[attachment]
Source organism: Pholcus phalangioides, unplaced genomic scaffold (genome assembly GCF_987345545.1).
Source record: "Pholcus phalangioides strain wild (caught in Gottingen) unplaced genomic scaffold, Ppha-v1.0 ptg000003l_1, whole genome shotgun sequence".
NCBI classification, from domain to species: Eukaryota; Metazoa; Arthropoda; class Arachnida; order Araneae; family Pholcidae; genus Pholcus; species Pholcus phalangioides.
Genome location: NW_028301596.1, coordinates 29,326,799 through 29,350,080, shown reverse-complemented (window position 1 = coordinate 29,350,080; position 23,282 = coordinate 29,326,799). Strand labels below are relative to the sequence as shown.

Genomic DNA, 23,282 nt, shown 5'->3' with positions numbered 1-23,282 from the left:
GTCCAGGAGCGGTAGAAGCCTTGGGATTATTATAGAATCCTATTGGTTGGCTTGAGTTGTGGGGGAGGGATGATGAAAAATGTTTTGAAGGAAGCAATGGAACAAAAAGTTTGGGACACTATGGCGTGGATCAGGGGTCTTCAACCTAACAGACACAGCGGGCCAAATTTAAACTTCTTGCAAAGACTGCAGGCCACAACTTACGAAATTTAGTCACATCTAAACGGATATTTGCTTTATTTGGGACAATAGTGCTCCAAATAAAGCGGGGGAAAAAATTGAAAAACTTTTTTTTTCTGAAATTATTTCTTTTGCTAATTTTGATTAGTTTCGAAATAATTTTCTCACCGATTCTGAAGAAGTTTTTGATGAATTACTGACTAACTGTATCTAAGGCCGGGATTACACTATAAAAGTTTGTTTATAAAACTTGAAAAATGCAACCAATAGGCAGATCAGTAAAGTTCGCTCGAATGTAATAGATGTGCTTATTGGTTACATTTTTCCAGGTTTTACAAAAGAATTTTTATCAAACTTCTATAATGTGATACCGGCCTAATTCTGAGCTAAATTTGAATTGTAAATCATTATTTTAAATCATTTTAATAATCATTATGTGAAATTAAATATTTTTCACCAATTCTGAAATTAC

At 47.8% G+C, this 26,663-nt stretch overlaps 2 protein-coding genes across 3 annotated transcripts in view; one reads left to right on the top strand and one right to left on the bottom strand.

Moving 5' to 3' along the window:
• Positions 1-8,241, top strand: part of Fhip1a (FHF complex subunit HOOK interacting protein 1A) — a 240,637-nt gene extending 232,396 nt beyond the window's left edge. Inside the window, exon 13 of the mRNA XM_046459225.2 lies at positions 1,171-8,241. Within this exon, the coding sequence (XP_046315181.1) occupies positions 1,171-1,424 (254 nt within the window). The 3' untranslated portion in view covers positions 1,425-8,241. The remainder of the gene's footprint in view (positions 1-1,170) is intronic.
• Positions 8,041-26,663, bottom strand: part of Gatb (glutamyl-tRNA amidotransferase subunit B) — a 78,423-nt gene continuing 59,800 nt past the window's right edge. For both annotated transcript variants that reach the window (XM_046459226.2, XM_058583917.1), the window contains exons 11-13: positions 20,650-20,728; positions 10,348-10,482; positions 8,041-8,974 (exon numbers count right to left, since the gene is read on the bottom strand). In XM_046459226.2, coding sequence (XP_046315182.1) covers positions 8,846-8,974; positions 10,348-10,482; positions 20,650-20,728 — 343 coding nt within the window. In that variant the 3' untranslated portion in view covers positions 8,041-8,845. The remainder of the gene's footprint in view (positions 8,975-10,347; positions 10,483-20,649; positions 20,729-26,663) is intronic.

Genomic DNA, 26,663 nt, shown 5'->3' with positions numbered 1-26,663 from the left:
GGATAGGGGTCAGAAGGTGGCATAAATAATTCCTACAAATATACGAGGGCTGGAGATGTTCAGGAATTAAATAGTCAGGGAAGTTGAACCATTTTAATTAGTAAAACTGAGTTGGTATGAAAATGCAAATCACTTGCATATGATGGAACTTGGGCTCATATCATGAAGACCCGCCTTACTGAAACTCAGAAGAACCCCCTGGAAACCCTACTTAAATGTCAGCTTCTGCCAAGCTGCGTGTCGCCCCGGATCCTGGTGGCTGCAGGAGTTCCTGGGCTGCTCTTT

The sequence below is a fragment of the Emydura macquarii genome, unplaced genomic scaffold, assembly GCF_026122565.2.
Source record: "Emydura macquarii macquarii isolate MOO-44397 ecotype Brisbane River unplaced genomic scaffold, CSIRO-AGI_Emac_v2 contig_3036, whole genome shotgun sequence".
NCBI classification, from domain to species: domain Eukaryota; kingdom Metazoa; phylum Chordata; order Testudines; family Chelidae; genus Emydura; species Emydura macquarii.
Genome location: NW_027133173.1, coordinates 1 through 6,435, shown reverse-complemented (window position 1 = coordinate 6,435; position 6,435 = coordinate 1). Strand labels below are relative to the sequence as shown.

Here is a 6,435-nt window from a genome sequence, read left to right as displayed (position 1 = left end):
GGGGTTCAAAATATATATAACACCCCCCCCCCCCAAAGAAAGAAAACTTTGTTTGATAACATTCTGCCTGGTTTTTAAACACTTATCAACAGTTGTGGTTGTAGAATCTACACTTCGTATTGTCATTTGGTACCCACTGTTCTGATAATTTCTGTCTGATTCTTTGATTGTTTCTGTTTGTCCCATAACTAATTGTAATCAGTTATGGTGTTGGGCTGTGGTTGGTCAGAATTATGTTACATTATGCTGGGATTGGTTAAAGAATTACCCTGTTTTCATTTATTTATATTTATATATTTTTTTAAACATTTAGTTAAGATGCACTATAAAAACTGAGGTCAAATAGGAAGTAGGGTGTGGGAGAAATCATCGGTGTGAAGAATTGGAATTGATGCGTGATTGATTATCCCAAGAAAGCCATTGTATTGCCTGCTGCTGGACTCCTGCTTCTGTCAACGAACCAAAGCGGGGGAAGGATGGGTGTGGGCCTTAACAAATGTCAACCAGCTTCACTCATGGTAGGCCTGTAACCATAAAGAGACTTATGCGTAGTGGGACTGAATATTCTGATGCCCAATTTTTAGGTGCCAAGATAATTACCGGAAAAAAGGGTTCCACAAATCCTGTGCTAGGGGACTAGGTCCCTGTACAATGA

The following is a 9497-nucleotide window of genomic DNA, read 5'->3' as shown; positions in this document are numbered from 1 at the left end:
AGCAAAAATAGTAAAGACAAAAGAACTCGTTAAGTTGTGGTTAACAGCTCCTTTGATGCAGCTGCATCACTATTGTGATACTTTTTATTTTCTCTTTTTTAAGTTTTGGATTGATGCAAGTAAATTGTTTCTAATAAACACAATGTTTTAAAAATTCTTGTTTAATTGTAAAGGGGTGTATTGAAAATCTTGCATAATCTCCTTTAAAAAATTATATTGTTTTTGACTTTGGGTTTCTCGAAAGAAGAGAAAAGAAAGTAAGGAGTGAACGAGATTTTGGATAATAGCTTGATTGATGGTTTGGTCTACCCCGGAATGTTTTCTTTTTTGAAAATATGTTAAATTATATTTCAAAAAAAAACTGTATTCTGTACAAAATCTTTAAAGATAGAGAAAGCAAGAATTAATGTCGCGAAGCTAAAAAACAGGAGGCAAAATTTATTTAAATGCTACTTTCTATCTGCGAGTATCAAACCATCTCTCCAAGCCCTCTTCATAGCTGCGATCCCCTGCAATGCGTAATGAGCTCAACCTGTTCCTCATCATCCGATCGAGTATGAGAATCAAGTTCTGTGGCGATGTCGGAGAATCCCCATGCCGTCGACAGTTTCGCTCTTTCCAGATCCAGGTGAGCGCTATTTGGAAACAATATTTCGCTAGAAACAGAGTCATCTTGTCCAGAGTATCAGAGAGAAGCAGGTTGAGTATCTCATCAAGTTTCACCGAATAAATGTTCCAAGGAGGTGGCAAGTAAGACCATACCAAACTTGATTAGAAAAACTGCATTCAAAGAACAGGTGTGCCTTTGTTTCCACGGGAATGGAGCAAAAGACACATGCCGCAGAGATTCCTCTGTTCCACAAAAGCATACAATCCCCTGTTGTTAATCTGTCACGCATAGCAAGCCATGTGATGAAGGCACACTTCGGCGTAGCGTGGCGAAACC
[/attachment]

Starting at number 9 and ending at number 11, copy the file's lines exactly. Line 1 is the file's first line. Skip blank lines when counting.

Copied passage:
• Positions 1-8,241, top strand: part of Fhip1a (FHF complex subunit HOOK interacting protein 1A) — a 240,637-nt gene extending 232,396 nt beyond the window's left edge. Inside the window, exon 13 of the mRNA XM_046459225.2 lies at positions 1,171-8,241. Within this exon, the coding sequence (XP_046315181.1) occupies positions 1,171-1,424 (254 nt within the window). The 3' untranslated portion in view covers positions 1,425-8,241. The remainder of the gene's footprint in view (positions 1-1,170) is intronic.
• Positions 8,041-26,663, bottom strand: part of Gatb (glutamyl-tRNA amidotransferase subunit B) — a 78,423-nt gene continuing 59,800 nt past the window's right edge. For both annotated transcript variants that reach the window (XM_046459226.2, XM_058583917.1), the window contains exons 11-13: positions 20,650-20,728; positions 10,348-10,482; positions 8,041-8,974 (exon numbers count right to left, since the gene is read on the bottom strand). In XM_046459226.2, coding sequence (XP_046315182.1) covers positions 8,846-8,974; positions 10,348-10,482; positions 20,650-20,728 — 343 coding nt within the window. In that variant the 3' untranslated portion in view covers positions 8,041-8,845. The remainder of the gene's footprint in view (positions 8,975-10,347; positions 10,483-20,649; positions 20,729-26,663) is intronic.

Genomic DNA, 26,663 nt, shown 5'->3' with positions numbered 1-26,663 from the left: